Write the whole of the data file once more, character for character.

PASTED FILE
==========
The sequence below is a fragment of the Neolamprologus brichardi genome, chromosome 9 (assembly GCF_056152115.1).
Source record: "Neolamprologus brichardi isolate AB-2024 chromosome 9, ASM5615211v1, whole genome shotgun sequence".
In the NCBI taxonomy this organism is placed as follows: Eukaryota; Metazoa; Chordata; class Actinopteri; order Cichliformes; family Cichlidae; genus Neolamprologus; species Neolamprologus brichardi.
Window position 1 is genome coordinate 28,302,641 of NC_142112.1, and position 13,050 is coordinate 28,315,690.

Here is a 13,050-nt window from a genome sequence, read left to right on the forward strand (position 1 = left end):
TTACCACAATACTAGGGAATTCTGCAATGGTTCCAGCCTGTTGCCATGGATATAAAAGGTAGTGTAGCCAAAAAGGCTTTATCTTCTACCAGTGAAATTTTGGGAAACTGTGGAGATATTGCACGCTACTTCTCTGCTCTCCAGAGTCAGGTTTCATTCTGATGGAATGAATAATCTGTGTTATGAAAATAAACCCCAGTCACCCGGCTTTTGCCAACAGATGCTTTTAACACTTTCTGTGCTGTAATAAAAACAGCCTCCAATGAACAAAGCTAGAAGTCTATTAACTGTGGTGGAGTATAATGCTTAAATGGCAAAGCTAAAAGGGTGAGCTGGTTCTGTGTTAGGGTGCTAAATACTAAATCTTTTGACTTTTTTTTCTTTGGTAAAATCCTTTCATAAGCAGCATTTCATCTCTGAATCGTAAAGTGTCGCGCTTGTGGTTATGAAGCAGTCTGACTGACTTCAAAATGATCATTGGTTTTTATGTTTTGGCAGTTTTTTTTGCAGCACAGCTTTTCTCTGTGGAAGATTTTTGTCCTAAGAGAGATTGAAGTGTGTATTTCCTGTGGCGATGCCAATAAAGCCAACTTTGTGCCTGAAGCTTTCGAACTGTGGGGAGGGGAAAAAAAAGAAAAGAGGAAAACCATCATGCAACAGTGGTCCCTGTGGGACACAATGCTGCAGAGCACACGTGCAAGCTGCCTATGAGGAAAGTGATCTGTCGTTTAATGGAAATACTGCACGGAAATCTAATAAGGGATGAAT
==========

The sequence below is a fragment of the Neolamprologus brichardi genome, chromosome 9 (assembly GCF_056152115.1).
Source record: "Neolamprologus brichardi isolate AB-2024 chromosome 9, ASM5615211v1, whole genome shotgun sequence".
In the NCBI taxonomy this organism is placed as follows: Eukaryota; Metazoa; Chordata; class Actinopteri; order Cichliformes; family Cichlidae; genus Neolamprologus; species Neolamprologus brichardi.
Window position 1 is genome coordinate 28,302,641 of NC_142112.1, and position 13,050 is coordinate 28,315,690.

Here is a 13,050-nt window from a genome sequence, read left to right on the forward strand (position 1 = left end):
TTACCACAATACTAGGGAATTCTGCAATGGTTCCAGCCTGTTGCCATGGATATAAAAGGTAGTGTAGCCAAAAAGGCTTTATCTTCTACCAGTGAAATTTTGGGAAACTGTGGAGATATTGCACGCTACTTCTCTGCTCTCCAGAGTCAGGTTTCATTCTGATGGAATGAATAATCTGTGTTATGAAAATAAACCCCAGTCACCCGGCTTTTGCCAACAGATGCTTTTAACACTTTCTGTGCTGTAATAAAAACAGCCTCCAATGAACAAAGCTAGAAGTCTATTAACTGTGGTGGAGTATAATGCTTAAATGGCAAAGCTAAAAGGGTGAGCTGGTTCTGTGTTAGGGTGCTAAATACTAAATCTTTTGACTTTTTTTTCTTTGGTAAAATCCTTTCATAAGCAGCATTTCATCTCTGAATCGTAAAGTGTCGCGCTTGTGGTTATGAAGCAGTCTGACTGACTTCAAAATGATCATTGGTTTTTATGTTTTGGCAGTTTTTTTTGCAGCACAGCTTTTCTCTGTGGAAGATTTTTGTCCTAAGAGAGATTGAAGTGTGTATTTCCTGTGGCGATGCCAATAAAGCCAACTTTGTGCCTGAAGCTTTCGAACTGTGGGGAGGGGAAAAAAAAGAAAAGAGGAAAACCATCATGCAACAGTGGTCCCTGTGGGACACAATGCTGCAGAGCACACGTGCAAGCTGCCTATGAGGAAAGTGATCTGTCGTTTAATGGAAATACTGCACGGAAATCTAATAAGGGATGAAT